New research shows that prostate cancer and Ewing sarcoma exploit extracellular vesicles to their advantage

Two cancers make themselves harder to treat by suppressing the immune system

Prostate cancer cells. (Wikimedia | Creative Commons Attribution-Share Alike 3.0 Unported license)

An international study co-led by OICR researchers has demonstrated how two forms of cancer work to suppress the immune system and could inform new ways to diagnose and treat the diseases.

In their study, published in the Journal of Clinical Investigation, researchers from Ontario, British Colombia and Europe looked at prostate cancer and Ewing sarcoma – a rare cancer of the bones and soft tissue that affects children most often – and identified a novel mechanism that contributes to the growth of both types of cancer and help them cause abnormalities in a patient’s immune system.

The team found that Ewing sarcoma and prostate cancer cells release ‘extracellular vesicles’ that can cause inflammation and DNA damage in the non-cancerous cells surrounding a tumour and ultimately lead to the suppression of a patient’s immune system.

These extracellular vesicles can also be taken up across the body by immune system cells, causing them to release ‘pro-inflammatory cytokines’ that help drive tumour growth and suppress immune responses that can help fight cancer.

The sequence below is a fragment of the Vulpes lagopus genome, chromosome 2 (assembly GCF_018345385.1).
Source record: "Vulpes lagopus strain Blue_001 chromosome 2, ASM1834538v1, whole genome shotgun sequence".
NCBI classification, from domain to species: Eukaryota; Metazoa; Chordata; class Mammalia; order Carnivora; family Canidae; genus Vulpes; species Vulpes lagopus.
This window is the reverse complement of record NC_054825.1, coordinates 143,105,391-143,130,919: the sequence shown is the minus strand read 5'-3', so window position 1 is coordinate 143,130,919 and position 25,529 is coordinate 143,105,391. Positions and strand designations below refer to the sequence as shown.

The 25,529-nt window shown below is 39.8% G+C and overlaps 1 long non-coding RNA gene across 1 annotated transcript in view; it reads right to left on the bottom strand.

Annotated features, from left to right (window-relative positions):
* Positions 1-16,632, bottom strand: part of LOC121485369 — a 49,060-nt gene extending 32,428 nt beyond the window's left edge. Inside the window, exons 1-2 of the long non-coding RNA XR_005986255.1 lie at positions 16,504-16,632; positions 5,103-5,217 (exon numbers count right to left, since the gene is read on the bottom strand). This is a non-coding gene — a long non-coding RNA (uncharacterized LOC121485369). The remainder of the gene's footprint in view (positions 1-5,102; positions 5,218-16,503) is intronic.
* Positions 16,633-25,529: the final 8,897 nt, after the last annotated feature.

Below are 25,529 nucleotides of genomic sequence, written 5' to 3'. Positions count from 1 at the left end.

“Our findings reveal a new biological pathway by which tumour cells are able to dampen and evade the body’s immune system,” says Dr. Lincoln Stein, Head of Adaptive Oncology at OICR and one of the paper’s senior authors. “This raises the possibility of developing diagnostic tests based on these insights to determine which patients are likely to benefit from immunotherapy. In the future, we may also be able to develop drugs that reverse the immune-evasion pathway identified in this study.”

The team went on to examine how exactly these extracellular vesicles work to drive tumours and suppress the immune system. They found a novel mechanism involving the expression of ‘non-coding DNA’, which makes up the bulk of our genome but is only now being linked with cancer. This part of the genome has been known as the ‘dark genome’.

One of the key findings was that the DNA and RNA sequences from the non-coding elements of Ewing sarcoma and some prostate cancer cells mimic sequences expressed by viruses and other pathogens. In fact, they ‘infect’ normal cells by tricking them into thinking they are being infected by a virus, generating a persistent inflammatory response that supresses rather than actives the immune system.

They also found that the uptake of these extracellular vesicles in normal immune cells in the blood can leave a “footprint” in cells that can be identified and measured as a novel approach to detect cancer. They hope this discovery could lead to new tools to detect, monitor and treat the disease.

“This study shows the power of collaborative science, allowing us to uncover a really complex process showing how tumour cells exploit ancient biology to their advantage, which we can then hopefully use for diagnostic and therapeutic purposes,” says Dr. Poul Sorensen, a distinguished scientist at the BC Cancer Research Institute and Professor of Pathology at the University of British Columbia and another of the study’s senior authors.

SourceOntario Institute for Cancer Research

Ruzanov P, Evdokimova V, Pachva MC, Minkovich A, Zhang Z, Langman S, Gassmann H, Thiel U, Orlic-Milacic M, Zaidi SH, Peltekova V, Heisler LE, Sharma M, Cox ME, McKee TD, Zaidi M, Lapouble E, McPherson JD, Delattre O, Radvanyi L, Burdach SE, Stein LD, Sorensen PH. (2024) Oncogenic ETS fusions promote DNA damage and proinflammatory responses via pericentromeric RNAs in extracellular vesicles. J Clin Invest 26:e169470. [article]

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